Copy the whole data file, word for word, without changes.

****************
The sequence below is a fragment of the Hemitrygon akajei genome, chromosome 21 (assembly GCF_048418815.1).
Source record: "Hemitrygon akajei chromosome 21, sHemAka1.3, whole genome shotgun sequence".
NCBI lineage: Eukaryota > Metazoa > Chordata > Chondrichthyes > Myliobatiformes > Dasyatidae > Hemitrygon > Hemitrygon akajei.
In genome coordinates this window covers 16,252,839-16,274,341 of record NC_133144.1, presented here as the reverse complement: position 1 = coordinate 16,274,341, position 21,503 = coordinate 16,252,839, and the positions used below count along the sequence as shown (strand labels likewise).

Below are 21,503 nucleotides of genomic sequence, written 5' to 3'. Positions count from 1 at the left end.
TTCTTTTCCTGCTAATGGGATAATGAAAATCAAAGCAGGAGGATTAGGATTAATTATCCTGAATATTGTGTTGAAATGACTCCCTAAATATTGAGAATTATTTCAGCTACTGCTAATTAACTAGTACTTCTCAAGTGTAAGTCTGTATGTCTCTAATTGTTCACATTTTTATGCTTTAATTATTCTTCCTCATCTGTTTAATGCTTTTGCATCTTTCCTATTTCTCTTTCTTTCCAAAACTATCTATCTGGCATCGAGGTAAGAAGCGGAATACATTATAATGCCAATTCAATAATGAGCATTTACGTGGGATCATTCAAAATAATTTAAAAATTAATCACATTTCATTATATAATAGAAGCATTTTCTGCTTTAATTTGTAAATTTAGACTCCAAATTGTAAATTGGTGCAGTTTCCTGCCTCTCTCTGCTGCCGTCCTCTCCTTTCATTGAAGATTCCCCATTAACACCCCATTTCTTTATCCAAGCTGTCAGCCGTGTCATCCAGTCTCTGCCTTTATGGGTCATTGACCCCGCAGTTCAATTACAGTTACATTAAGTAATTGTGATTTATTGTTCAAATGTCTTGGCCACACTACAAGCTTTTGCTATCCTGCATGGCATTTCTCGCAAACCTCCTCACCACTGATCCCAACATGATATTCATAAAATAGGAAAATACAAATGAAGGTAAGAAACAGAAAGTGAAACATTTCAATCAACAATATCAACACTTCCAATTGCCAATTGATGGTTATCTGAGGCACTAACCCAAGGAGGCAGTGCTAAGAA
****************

The sequence below is a fragment of the Hemitrygon akajei genome, chromosome 21 (assembly GCF_048418815.1).
Source record: "Hemitrygon akajei chromosome 21, sHemAka1.3, whole genome shotgun sequence".
NCBI lineage: Eukaryota > Metazoa > Chordata > Chondrichthyes > Myliobatiformes > Dasyatidae > Hemitrygon > Hemitrygon akajei.
In genome coordinates this window covers 16,252,839-16,274,341 of record NC_133144.1, presented here as the reverse complement: position 1 = coordinate 16,274,341, position 21,503 = coordinate 16,252,839, and the positions used below count along the sequence as shown (strand labels likewise).

Below are 21,503 nucleotides of genomic sequence, written 5' to 3'. Positions count from 1 at the left end.
TTCTTTTCCTGCTAATGGGATAATGAAAATCAAAGCAGGAGGATTAGGATTAATTATCCTGAATATTGTGTTGAAATGACTCCCTAAATATTGAGAATTATTTCAGCTACTGCTAATTAACTAGTACTTCTCAAGTGTAAGTCTGTATGTCTCTAATTGTTCACATTTTTATGCTTTAATTATTCTTCCTCATCTGTTTAATGCTTTTGCATCTTTCCTATTTCTCTTTCTTTCCAAAACTATCTATCTGGCATCGAGGTAAGAAGCGGAATACATTATAATGCCAATTCAATAATGAGCATTTACGTGGGATCATTCAAAATAATTTAAAAATTAATCACATTTCATTATATAATAGAAGCATTTTCTGCTTTAATTTGTAAATTTAGACTCCAAATTGTAAATTGGTGCAGTTTCCTGCCTCTCTCTGCTGCCGTCCTCTCCTTTCATTGAAGATTCCCCATTAACACCCCATTTCTTTATCCAAGCTGTCAGCCGTGTCATCCAGTCTCTGCCTTTATGGGTCATTGACCCCGCAGTTCAATTACAGTTACATTAAGTAATTGTGATTTATTGTTCAAATGTCTTGGCCACACTACAAGCTTTTGCTATCCTGCATGGCATTTCTCGCAAACCTCCTCACCACTGATCCCAACATGATATTCATAAAATAGGAAAATACAAATGAAGGTAAGAAACAGAAAGTGAAACATTTCAATCAACAATATCAACACTTCCAATTGCCAATTGATGGTTATCTGAGGCACTAACCCAAGGAGGCAGTGCTAAGAA